Author: Ian Mariani
After 219 billion photos uploaded, 140 billion friend connections made and 1.13 trillion “likes,” the world’s largest social media site has hit the next big milestone. Last Thursday, Facebook Inc., the Harvard dorm startup from 2004 that has redefined social media , announced that it had finally joined the one billion club. And while some critics still choose to liken Facebook to Myspace and point to its failed IPO as a signal of its eventual downfall, this milestone by the eight year-old juggernaut can only really signal one thing. Facebook is here to stay.
To understand the implications of this amazing feat, one need only consider Facebook’s arguably biggest competitor: Google. The search engine giant hit the one billion unique user benchmark in 2011, and in the process has created everything from the largest registry of web content to the colloquial verb by which people refer to all internet searches. But the company was started in 1998, which makes the much younger Facebook’s rate of growth all the more impressive.
In addition, Facebook announced that its median user age had decreased from 23, which it had reported at the 500 million user mark in 2010, to 22. In the space of only two years, Facebook attracted enough members from the 13-22 demographic to bump its median down. Facebook is reportedly designing a Facebook youth model to begin to incorporate those too young to legally bind themselves to an account. It is worth noting that a younger market is not guaranteed to generate revenue in the same pattern that an older group does, as parent permission would be required for any third-party apps and external advertisements.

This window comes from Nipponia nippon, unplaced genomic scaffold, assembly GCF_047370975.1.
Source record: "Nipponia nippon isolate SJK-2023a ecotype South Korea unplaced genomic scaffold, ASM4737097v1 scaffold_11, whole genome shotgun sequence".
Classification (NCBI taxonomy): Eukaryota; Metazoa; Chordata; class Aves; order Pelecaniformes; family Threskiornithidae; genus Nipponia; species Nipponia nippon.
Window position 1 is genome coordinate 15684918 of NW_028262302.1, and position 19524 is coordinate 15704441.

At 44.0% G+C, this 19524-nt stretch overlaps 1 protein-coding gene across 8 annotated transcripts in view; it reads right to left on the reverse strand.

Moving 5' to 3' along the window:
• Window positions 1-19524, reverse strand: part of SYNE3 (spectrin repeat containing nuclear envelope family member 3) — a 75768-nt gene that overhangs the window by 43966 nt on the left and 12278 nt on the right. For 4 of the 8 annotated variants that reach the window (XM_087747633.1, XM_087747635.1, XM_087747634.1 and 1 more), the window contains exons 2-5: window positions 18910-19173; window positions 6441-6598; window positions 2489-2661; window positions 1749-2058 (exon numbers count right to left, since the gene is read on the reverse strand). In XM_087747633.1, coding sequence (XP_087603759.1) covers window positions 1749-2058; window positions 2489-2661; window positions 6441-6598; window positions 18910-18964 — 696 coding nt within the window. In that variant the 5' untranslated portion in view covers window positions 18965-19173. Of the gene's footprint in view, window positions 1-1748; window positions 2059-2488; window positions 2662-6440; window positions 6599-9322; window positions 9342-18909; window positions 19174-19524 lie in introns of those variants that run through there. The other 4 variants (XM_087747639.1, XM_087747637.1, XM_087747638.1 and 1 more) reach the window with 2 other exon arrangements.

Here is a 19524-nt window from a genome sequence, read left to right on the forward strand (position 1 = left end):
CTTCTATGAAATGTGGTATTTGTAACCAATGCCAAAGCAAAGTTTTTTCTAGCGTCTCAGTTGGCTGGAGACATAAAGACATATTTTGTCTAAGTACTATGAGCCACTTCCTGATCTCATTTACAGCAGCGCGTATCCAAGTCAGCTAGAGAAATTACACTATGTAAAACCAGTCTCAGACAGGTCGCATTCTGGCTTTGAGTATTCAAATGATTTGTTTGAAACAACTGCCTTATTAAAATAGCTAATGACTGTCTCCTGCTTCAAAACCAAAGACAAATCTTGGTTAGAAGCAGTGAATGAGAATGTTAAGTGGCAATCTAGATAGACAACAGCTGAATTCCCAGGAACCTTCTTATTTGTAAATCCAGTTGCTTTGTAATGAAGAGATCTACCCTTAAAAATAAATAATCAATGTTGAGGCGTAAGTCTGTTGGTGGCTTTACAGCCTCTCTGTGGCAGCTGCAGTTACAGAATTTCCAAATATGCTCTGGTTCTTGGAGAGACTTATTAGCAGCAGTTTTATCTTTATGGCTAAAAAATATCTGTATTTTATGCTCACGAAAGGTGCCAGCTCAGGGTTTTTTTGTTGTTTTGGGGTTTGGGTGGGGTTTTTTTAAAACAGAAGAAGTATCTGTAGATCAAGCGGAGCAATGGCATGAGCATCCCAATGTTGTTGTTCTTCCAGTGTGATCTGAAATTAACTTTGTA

To remain relevant, Facebook can coast, at least for the moment. A large concern explored by both the Washington Post and Forbes is Facebook’s ability to survive in an increasingly mobile market. As cell phone data plans become cheaper than ever, Facebook has reported that 600 million users are currently using various Facebook mobile apps. That’s with apps that are heavily criticized in their respective markets: currently, Apple’s Facebook App carries a dismal two-star rating.
What it comes down to is that, for what Facebook is, there is no alternative. Sure, the stream-of-consciousness updaters moved to Twitter and the die-hard pop-culture fans moved to BuzzFeed and Tumblr, but the content can often converge on Facebook. Forbes shared a survey of 400 social media experts, in which 85 percent of those surveyed said the Facebook was still their primary social media site. 75 percent said that they found at least one interesting link a day on Facebook. With literally one-seventh of the world on Facebook, virility is almost a given with anything that has the potential to incite a reaction.
With one billion active users in his pocket (only eight percent of which are fake users), Mark Zuckerberg’s fight is to stay hip. As long as Facebook remains the ideal forum on which to share a good news article or a cute kitten picture, Facebook will be fine. Only seven percent of the Forbes’ survey said that they thought Facebook would be dead in 10 years. And why would it be? To draw from a famous Bon Jovi saying, “one billion Facebook users can’t be wrong.”
Ian Mariani is a junior DWA major. He can be reached at firstname.lastname@example.org.
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